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Cosmic rays are produced in unknown places deep in the universe, millions of which randomly hit the Earth every second. This has happened throughout the history of the solar system; however, the rays were only discovered after the advent of technologically advanced radiation detectors.
The team aim to explore and develop an intelligence-based response to cosmic rays via musical performance, composition, sonification, computer visualisation, and VR. This will involve creating a virtual environment based upon the interior of a cosmic ray detector and transmuting the data into immersive audio-visual experiences.
Through this, the project aims to activate curiosity around the fascinating subjects of astrophysics, particle physics and related research at King’s College London through the development of a short film and installation processing data in real time.
Teppei Katori is an experimental particle physicist and a reader at the Department of Physics at King’s. His research includes study of elementary particles called neutrinos, and he uses data from large neutrino detectors all over the world to study properties of neutrinos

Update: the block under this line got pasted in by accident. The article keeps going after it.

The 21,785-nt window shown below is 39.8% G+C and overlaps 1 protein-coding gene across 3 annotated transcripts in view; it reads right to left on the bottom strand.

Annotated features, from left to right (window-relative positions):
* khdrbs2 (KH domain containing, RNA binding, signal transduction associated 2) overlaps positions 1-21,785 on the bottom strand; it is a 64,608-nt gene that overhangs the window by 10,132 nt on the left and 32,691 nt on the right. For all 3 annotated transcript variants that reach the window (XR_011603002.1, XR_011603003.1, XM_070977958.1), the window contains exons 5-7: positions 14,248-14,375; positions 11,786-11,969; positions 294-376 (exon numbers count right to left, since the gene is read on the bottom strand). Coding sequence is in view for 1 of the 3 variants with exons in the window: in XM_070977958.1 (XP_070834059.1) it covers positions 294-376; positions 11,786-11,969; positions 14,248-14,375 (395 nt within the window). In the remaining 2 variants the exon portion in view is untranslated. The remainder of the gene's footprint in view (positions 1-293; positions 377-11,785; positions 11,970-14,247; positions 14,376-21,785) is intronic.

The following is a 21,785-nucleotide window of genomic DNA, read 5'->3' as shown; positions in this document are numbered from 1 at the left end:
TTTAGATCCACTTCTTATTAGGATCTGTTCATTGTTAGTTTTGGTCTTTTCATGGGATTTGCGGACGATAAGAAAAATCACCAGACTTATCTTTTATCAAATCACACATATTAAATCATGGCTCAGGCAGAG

Christo Squier is a multi-disciplinary artist, composer, performer and creative producer. He is artistic director of multi-award winning ensemble Perhaps Contraption. While artists-in-residence at Snape Maltings (2017-19) they created a theatrical experience based on astronomy. Christo has also worked with groundbreaking companies including Les Enfants Terribles, Punchdrunk and Secret Cinema.
Blog written by the project team
Using data from the Super Kamiokande observatory, Teppei and Christo are developing a process to capture the data as a visual and musical experience.
These are some initial images, mock-ups of the Super Kamiokande data transformed into a visual experience, made by Christo and digital artist friend Daniel Ross.
The software used here is pulling live data from Super Kamiokande, a huge neutrino observatory located under Mount Ikeno in Japan. The observatory is designed to detect high-energy neutrinos.
These images show the neutrino data translated into a visual model in 3D.
This is a short video of Christo’s first 'jam' with the software running - very quick and simple musically, the first results of experimenting.
Building a real time 3D representation, the cylinder of Super Kamiokande is broken up into 12 ‘slices’ each representing a note.
Height = pitch
Intensity of cosmic ray activity = loudness
The software pulls this data and converts it into MIDI format, which is sent to Christo’s music software. With the MIDI, Christo can trigger and manipulate the sounds however he wishes, but all of the chords / notes are generated live by Super Kamiokande.
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